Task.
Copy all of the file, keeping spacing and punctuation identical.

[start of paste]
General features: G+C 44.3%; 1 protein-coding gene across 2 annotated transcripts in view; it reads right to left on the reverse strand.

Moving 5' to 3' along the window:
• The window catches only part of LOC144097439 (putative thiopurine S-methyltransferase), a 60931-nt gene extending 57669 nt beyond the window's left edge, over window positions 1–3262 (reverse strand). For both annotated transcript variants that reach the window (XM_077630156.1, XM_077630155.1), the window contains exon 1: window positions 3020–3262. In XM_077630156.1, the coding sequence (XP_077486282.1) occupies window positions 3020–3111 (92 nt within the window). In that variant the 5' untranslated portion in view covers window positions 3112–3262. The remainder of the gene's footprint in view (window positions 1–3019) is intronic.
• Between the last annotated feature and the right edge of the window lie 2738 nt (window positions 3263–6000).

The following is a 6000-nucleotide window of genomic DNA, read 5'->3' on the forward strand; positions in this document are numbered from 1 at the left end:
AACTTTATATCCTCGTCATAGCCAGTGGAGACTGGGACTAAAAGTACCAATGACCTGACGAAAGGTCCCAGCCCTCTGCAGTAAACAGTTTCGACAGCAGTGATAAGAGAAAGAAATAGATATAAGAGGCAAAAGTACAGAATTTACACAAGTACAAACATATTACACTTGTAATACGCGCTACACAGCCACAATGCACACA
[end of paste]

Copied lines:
General features: G+C 44.3%; 1 protein-coding gene across 2 annotated transcripts in view; it reads right to left on the reverse strand.

Moving 5' to 3' along the window:
• The window catches only part of LOC144097439 (putative thiopurine S-methyltransferase), a 60931-nt gene extending 57669 nt beyond the window's left edge, over window positions 1–3262 (reverse strand). For both annotated transcript variants that reach the window (XM_077630156.1, XM_077630155.1), the window contains exon 1: window positions 3020–3262. In XM_077630156.1, the coding sequence (XP_077486282.1) occupies window positions 3020–3111 (92 nt within the window). In that variant the 5' untranslated portion in view covers window positions 3112–3262. The remainder of the gene's footprint in view (window positions 1–3019) is intronic.
• Between the last annotated feature and the right edge of the window lie 2738 nt (window positions 3263–6000).

The following is a 6000-nucleotide window of genomic DNA, read 5'->3' on the forward strand; positions in this document are numbered from 1 at the left end:
AACTTTATATCCTCGTCATAGCCAGTGGAGACTGGGACTAAAAGTACCAATGACCTGACGAAAGGTCCCAGCCCTCTGCAGTAAACAGTTTCGACAGCAGTGATAAGAGAAAGAAATAGATATAAGAGGCAAAAGTACAGAATTTACACAAGTACAAACATATTACACTTGTAATACGCGCTACACAGCCACAATGCACACA